• Cylindrospermopsis raciborskii;
  • in vitro biosynthesis;
  • inhibitor;
  • paralytic shellfish toxins;
  • precursor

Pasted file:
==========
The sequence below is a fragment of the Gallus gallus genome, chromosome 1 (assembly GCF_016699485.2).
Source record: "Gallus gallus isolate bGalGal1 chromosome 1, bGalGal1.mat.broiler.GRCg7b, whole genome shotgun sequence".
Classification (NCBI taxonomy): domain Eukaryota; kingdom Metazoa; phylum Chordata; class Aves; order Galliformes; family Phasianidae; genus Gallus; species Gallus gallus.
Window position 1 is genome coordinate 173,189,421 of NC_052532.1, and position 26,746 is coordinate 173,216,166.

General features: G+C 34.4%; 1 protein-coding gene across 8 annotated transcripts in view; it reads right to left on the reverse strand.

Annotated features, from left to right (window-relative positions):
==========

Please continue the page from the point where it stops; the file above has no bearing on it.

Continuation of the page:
Saxitoxin (STX) and its analogs are voltage-gated sodium-channel blockers that cause paralytic shellfish poisoning (PSP) and negatively affect human health and seafood industries worldwide. Little is known about the molecular biology of PSP-toxin synthesis. Saxitoxin precursors were identified 25 years ago, and a hypothetical biosynthesis pathway was proposed; however, the correct sequence of reactions and enzymes involved in their catalysis remains to be identified. This study describes the optimization of in vitro biosynthesis of PSP toxins by cellular lysates of the toxic cyanobacterium Cylindrospermopsis raciborskii (Wołosz.) Seenaya et Subbaraju T3 and the characterization of its biochemical requirements. Enzymes involved in PSP-toxin synthesis are located in the cytosol. The molecular components of in vitro biosynthesis reactions could not be completely defined because of the requirement of an unknown cofactor. Evidence is presented that supports the previous suggestion that STX biosynthesis involves a Claisen condensation between arginine and acetate. In addition, carbamoyl phosphate was identified as a likely precursor for carbamated PSP toxins. Predictions have been made regarding the enzymes that may be involved in the biosynthesis of PSP toxins. These included class II aminotransferase; nonheme iron oxygenase, containing flavin, and possibly ferredoxin, as the prosthetic groups; and an O-carbamoyltransferase. On the other hand, the involvement of cytochrome P450 monooxygenase was excluded.